Amazon cruise: A luxury trip through the Peruvian wilderness

From the luxury of an upmarket expedition vessel, Nick Boulos sails through the Amazon

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The Independent Travel

Piranha fishing isn’t like regular fishing. There’s no sophisticated equipment (just a short rod made from bamboo) or any wriggly maggots to contend with (a chunk of filet mignon will do just fine). Then there’s the technique to master. Pretty simple, really. 

“The trick is to keep the line perfectly still and pull it in as quick as a flash,” said naturalist guide Daniel. With that in mind, I stood by the side of our small boat in the middle of the Peruvian Amazon and simply waited. The minutes ticked by but nothing. Then, in an instant, there was a heavy tug on my line that almost yanked it out of my hand. I hauled the rod backwards and a sharp-toothed, metallic bodied and red-bellied fish came flying out, landing on the floor of the boat with a slap and to squeals from my fellow fishermen and women. 

Julio stepped forward to retrieve it and gave us a closer look at the Amazon’s most feared resident before returning the man-eating predator to the water.

Riding along the river Richard Dobson

My companions and I weren’t on a specialist anglers’ getaway, but a unique journey through the world’s most revered rainforest. Despite common perception, a trip to the Amazon needn’t mean sleeping in hammocks, cooking beans on a campfire and endlessly swatting mosquitoes. Seeking an experience high in both adventure and luxury I boarded the Aria, a river expedition vessel belonging to Aqua Expeditions. It is more polished than most hotels: its 16 modern and spacious suites have recently been enhanced by Peruvian architect Jordi Puig. There’s an onboard masseuse and a fine dining menu created by Pedro Schiaffino, one of Peru’s rising culinary stars – all Amazonian snails and snakefruit pie.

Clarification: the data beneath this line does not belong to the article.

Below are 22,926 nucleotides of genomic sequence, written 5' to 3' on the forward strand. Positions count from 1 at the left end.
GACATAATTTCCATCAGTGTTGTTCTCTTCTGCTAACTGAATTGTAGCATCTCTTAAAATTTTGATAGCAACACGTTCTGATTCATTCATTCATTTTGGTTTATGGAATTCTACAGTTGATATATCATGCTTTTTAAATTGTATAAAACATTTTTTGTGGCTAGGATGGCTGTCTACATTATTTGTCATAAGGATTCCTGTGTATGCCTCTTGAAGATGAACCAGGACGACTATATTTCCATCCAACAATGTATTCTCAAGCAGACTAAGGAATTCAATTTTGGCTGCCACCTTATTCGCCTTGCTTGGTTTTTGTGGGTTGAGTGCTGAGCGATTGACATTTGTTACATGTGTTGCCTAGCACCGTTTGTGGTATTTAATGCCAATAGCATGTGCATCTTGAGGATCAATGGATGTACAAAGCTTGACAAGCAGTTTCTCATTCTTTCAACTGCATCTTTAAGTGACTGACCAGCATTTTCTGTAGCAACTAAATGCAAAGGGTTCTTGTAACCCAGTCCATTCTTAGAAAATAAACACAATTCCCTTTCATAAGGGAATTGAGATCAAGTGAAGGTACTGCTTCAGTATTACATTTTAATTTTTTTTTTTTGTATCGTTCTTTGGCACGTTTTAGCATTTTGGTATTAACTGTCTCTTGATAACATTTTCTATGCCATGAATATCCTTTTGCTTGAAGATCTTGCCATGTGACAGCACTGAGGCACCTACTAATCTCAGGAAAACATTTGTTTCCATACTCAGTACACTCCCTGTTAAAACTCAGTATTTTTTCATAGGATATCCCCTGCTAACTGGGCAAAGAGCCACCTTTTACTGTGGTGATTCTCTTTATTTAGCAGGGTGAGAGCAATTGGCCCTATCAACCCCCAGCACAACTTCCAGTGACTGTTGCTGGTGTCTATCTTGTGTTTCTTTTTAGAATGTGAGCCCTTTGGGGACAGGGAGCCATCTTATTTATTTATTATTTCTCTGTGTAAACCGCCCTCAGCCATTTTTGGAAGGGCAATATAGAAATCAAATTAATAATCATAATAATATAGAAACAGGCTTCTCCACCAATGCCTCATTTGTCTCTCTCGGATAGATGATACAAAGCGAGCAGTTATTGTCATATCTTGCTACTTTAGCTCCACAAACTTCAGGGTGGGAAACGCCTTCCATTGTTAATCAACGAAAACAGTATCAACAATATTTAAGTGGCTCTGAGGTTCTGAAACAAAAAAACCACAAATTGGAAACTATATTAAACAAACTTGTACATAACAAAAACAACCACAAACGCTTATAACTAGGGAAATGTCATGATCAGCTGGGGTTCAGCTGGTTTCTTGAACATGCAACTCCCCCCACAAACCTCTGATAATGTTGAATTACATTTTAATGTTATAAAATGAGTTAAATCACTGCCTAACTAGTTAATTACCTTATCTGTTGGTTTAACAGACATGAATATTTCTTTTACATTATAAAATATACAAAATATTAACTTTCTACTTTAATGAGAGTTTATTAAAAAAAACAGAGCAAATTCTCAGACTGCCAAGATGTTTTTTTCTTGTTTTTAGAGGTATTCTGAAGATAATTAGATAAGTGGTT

What else might you need in the depths of the Amazon? Perhaps an on-deck hot tub – the perfect place to sip a pisco sour as you watch pink river dolphins swim past. But while all these five-star frills are welcome, they’re not what bring people all the way to the lungs of the world. It’s the flora and fauna, the impenetrable wilderness and indigenous tribes that have made the Amazon so captivating to outsiders. 

The four-night cruise took us through the Pacaya Samira National Reserve, a protected patch of wilderness that’s the size of Wales. It is home to 527 species of birds, 102 mammals and 94 riverside floodplain communities. 

We set off from a dock close to Iquitos, the world’s largest isolated city (it is unconnected by road), a two-hour flight north-east of the capital, Lima. On our first morning we set off on a small motorised boat and thundered along the Ucayali, a waterway whose name means “canoe breaker” in the local tribal language. I kept close watch for floating logs and submerged rocks but was soon distracted by the show unfolding before us. The weird and wonderful wildlife soon presented itself: anteaters and anacondas; swooping macaws, once heavily hunted by tribes for their blue and yellow feathers and, down at ground level, caimans and giant jet-black dragonflies with pulsating tomato-red tails that hovered over huge waterlilies like helicopters.